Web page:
As a contracted supplier to the Healthcare Commission, OSW provides translations for promotional information for the Commission, as well as for more sensitive issues such as confidential queries and complaints. In all projects OSW has maintained a high level of discretion and professionalism, assisting us in our aim to improve communications with our service users. Abi Meredith, The Healthcare Commission

How does it work ?



Subtitling is a type of audiovisual translation that has its own specifications, rules and criteria. The first thing to do before exploring the world of subtitling is to understand that this type of translation belongs to “subordinate translation”. Thus, it is a translation that has restrictions of time and space which directly affect the final result. Our translation depends on these parameters and it does not only consist of translating the textual context, but also supporting us in the image and the audio, with determined time and space.


The space which we have in our translation is limited to 2 lines of subtitles which are usually placed and generally centred at the bottom of the screen. Each line cannot contain more than 35 characters (i.e. any letter, symbol or space). The subtitle (formed by 2 lines) can have up to 70 characters.


In terms of the limits of time, a subtitle has a minimum duration of a second and a maximum duration of 6 seconds on screen.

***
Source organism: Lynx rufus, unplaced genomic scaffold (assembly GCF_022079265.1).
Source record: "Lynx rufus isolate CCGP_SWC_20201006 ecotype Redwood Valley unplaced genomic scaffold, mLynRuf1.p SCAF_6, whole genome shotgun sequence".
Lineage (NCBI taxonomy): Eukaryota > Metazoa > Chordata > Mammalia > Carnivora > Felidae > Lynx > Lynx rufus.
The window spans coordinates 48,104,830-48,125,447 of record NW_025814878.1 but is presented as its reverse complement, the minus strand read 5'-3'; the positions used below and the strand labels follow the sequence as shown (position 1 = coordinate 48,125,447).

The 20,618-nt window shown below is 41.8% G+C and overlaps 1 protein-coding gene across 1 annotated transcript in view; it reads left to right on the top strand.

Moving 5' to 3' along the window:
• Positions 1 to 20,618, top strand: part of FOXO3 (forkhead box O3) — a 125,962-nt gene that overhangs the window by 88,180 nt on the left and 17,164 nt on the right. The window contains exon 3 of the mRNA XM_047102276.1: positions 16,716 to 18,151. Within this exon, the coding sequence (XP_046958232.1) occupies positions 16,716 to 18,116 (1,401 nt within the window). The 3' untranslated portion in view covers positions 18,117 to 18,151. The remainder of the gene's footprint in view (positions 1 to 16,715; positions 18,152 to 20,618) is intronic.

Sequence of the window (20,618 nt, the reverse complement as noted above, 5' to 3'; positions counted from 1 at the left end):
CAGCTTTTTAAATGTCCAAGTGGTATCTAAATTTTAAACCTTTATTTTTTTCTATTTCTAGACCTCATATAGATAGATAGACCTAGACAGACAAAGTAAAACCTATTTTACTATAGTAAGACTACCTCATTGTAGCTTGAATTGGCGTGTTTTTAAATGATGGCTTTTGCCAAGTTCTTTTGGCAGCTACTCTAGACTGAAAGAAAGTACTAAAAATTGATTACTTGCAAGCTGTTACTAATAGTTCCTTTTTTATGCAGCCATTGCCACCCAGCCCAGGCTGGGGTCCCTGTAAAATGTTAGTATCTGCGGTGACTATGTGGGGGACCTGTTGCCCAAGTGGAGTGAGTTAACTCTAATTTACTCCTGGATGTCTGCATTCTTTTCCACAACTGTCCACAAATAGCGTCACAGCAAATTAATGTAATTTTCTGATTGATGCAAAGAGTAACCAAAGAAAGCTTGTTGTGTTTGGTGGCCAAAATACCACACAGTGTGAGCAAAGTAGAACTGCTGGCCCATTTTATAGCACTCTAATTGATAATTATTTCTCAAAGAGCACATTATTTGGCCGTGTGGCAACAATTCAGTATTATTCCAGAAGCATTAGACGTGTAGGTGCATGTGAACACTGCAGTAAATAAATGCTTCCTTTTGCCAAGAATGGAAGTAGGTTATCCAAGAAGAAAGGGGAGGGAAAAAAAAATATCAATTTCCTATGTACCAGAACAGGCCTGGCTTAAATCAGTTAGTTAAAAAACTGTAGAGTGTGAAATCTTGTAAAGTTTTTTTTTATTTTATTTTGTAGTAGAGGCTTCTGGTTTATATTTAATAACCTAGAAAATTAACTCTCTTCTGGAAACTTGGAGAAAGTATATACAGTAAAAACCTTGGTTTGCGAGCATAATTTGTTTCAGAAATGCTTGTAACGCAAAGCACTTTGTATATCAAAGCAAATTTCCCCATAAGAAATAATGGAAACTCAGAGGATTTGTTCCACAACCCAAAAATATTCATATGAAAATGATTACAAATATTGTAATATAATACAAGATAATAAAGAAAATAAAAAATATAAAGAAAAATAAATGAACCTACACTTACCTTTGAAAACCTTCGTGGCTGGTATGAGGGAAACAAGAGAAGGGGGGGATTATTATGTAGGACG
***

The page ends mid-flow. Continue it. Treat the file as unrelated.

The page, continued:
But, there is a direct relation between the duration of a subtitle and the number of characters that it can contain so that it can be read. These parameters are based on an average reading speed. We cannot read the same amount of text if we have 6 seconds or less. It is estimated that the current average reading speed is 3 words a second. So to read a complete subtitle of 2 lines and 70 characters, we will need at least 4 seconds, which house some 12 words. If we have less time, we must calculate less characters.


The subtitling carries a technical part which is the spotting of the subtitles. So, the translator should aim to calculate the moment in which the subtitles appear and disappear on the screen, so that the subtitles are synchronised with the audio. Also, the duration of the subtitles and the changes of the camera shot must be taken into account. When a change of shot is produced, the viewer tends to return to lowering their view and re-reading the subtitle, so one must consider, where possible, the shot and scene changes.